Coffee Consumption Linked With Decreased Risk for Depression

Posted by: drchasrani on: June 16, 2012

People have often worried that drinking caffeinated coffee might have a bad effect on their health, but there is more and more literature, including this study, showing that caffeine may not have the detrimental effect previously thought. Caffeine has an impact on the brain and on serotonin, which has been associated with depression. Risk for depression may decrease as coffee consumption increases, new research suggests.                                                                           Team@CMHF

In a 10-year cohort study of more than 50,000 older women, investigators found that compared with those who drank 1 cup or less of caffeinated coffee per week, those who drank 2 to 3 cups per day had a 15% decreased risk for depression, and those who drank 4 cups or more had a 20% decreased risk.

“If depressed patients are refraining themselves to 1 coffee per day because they think that’s all they should have, why not try suggesting they drink more, as long as it doesn’t go over 4 cups a day? We still need a large randomized controlled trial to look at this effect, but as long as it’s not over a certain amount, upping the intake shouldn’t hurt, and may be helpful.”

“Caffeine is the world’s most widely used central nervous system stimulant, with approximately 80% consumed in the form of coffee, ” write the researchers.

They note that although few prospective studies have looked at the link between coffee consumption and depression, a few cohort studies have found a “strong inverse association” between coffee consumption and suicide.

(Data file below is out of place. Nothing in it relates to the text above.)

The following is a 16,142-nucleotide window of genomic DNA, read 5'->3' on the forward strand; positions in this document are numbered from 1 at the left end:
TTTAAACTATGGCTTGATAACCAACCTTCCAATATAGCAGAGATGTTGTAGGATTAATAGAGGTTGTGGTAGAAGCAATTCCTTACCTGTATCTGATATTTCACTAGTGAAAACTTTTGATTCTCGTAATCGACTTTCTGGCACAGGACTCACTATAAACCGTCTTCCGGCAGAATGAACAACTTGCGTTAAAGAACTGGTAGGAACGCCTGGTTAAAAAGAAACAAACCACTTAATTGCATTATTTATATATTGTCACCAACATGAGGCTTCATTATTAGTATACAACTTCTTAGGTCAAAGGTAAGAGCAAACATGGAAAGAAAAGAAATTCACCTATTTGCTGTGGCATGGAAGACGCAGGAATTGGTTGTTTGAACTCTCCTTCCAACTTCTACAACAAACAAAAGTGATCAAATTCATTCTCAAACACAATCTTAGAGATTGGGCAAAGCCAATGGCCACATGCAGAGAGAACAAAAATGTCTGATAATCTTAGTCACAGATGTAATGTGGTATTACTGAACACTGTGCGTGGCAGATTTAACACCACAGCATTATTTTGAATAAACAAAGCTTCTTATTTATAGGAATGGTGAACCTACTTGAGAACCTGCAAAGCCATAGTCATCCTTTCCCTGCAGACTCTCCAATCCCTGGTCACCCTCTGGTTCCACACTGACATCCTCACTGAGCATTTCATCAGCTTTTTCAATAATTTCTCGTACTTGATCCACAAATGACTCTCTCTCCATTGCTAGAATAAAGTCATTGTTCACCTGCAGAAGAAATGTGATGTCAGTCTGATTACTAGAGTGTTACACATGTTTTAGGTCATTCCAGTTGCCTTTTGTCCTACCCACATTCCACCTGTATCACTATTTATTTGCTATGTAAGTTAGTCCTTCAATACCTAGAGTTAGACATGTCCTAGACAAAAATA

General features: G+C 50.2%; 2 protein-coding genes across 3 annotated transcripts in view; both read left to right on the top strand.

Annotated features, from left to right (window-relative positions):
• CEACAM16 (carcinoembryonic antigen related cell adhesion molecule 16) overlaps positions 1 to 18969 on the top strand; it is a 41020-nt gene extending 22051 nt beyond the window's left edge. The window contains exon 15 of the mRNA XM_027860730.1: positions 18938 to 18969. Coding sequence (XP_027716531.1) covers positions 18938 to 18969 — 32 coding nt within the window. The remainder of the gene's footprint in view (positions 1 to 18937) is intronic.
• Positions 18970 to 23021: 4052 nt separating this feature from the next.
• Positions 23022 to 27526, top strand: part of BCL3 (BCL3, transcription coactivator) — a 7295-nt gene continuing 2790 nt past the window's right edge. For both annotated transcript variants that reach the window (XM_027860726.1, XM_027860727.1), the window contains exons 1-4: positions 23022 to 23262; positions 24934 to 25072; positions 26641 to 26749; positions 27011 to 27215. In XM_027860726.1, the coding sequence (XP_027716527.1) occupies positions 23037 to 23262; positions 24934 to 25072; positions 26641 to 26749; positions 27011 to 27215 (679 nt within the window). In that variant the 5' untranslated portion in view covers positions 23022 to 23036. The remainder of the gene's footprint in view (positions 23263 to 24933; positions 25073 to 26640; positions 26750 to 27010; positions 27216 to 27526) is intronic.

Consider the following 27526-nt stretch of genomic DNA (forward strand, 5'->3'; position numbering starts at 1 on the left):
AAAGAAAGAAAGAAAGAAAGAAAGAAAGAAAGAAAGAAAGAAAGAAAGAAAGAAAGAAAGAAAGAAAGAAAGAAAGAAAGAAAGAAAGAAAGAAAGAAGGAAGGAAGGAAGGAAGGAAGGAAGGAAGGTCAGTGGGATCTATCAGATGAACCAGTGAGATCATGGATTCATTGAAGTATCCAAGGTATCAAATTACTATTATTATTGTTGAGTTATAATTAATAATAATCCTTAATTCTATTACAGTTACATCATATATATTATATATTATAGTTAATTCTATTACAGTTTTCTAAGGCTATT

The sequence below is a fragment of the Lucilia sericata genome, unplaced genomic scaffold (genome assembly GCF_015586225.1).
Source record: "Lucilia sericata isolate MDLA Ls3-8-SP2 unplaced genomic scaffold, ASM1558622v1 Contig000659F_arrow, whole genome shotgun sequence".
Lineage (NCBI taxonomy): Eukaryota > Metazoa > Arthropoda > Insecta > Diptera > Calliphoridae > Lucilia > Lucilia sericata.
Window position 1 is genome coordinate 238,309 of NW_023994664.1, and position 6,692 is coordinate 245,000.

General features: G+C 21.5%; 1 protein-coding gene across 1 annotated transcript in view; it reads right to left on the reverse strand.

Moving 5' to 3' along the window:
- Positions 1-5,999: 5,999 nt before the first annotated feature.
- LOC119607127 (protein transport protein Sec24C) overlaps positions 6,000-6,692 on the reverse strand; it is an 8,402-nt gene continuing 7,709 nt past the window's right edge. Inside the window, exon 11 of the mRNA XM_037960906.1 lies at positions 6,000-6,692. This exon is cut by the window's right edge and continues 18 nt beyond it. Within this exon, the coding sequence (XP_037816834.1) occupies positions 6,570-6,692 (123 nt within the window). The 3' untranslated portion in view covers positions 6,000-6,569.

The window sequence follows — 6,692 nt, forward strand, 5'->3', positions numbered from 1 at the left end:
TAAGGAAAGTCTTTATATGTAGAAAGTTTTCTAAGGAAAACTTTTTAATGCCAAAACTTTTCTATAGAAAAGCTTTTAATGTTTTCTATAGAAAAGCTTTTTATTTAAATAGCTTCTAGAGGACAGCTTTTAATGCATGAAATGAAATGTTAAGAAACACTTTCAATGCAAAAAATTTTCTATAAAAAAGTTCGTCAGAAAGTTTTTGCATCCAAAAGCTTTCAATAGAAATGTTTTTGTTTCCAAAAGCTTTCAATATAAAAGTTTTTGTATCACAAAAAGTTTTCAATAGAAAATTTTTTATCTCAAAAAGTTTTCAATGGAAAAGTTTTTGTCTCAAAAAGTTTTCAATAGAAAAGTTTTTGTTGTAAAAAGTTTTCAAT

However, a study from Finland found that although the risk for suicide decreased progressively for those consuming up to 7 cups of coffee per day, the risk started increasing when consumption went over 8 cups a day.

Decaffeinated coffee, caffeinated tea, sugared soft drinks, and chocolate were not significantly associated with depression risk.

“As clinicians we want to make sure that people aren’t doing things that will have them come to harm. And we’re looking for things that we may be able to add that can be of benefit. I think in this case, this study adds to the body of evidence that there isn’t much harm in coffee consumption. But I don’t think we’re at the point where we can say, ‘drink coffee so you won’t get depressed,’ because that’s not how the study was designed,” researcher said.

Reference:http://www.medscape.org/viewarticle/750799?src=cmemp

 

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